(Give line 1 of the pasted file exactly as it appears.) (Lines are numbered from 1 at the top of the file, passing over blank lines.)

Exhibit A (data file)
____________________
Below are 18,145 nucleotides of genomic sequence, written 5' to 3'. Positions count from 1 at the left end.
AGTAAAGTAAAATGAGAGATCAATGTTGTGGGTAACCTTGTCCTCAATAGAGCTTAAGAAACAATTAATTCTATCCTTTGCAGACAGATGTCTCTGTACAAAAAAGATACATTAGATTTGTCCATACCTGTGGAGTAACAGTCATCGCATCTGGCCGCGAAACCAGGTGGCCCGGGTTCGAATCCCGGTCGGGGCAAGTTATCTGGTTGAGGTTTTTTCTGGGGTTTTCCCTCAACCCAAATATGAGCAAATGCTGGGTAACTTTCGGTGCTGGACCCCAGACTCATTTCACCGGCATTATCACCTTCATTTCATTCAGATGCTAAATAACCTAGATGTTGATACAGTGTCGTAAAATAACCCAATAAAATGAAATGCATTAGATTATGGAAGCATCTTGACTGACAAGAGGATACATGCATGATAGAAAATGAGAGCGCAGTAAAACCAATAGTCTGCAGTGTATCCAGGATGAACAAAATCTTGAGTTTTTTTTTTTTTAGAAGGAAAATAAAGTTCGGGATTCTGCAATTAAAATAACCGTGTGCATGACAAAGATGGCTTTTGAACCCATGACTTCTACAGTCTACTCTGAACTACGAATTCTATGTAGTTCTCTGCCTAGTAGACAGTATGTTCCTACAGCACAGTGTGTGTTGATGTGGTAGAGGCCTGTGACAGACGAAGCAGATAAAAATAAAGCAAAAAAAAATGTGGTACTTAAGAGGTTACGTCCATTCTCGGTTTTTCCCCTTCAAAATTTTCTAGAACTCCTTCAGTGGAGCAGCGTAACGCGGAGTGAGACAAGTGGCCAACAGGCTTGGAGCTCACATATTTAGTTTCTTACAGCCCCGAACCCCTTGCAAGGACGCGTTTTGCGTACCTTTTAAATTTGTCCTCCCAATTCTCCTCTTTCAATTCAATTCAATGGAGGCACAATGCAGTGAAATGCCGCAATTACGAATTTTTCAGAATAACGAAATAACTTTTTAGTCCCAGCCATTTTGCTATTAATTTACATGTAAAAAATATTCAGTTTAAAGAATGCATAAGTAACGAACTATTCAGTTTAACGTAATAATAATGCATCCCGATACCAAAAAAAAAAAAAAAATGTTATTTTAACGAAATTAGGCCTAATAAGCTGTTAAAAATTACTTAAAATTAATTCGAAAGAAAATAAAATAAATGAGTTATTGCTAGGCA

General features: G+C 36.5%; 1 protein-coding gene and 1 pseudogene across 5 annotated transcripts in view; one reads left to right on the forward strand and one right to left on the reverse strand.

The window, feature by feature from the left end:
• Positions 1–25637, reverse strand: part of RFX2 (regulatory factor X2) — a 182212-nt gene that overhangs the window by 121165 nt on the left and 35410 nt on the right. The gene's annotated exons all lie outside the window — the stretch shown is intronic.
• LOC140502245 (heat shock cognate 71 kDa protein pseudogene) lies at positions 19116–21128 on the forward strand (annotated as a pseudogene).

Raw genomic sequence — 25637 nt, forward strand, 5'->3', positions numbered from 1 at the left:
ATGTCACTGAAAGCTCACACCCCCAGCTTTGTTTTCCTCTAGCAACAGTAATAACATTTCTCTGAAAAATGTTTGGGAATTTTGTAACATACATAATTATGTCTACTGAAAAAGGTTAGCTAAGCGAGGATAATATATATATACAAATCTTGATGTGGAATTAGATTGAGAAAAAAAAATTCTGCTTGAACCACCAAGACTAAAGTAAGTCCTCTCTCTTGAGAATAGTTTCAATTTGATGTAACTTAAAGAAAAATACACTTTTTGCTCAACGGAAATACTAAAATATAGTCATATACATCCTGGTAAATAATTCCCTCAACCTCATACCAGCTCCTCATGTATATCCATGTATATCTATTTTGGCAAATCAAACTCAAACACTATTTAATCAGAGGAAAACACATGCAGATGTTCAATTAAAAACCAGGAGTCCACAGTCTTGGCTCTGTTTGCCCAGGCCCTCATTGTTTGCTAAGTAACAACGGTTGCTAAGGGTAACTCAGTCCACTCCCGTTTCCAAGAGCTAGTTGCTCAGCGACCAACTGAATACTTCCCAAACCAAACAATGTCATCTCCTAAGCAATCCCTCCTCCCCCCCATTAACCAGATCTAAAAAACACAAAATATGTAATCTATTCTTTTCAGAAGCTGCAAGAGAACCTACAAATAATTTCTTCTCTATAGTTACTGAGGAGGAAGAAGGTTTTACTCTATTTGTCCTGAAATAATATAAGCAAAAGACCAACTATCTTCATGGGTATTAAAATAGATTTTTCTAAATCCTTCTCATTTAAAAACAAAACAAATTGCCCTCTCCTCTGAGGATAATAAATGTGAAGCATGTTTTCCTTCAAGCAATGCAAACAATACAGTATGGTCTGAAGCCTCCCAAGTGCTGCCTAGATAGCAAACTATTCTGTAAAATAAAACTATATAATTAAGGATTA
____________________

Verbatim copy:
Below are 18,145 nucleotides of genomic sequence, written 5' to 3'. Positions count from 1 at the left end.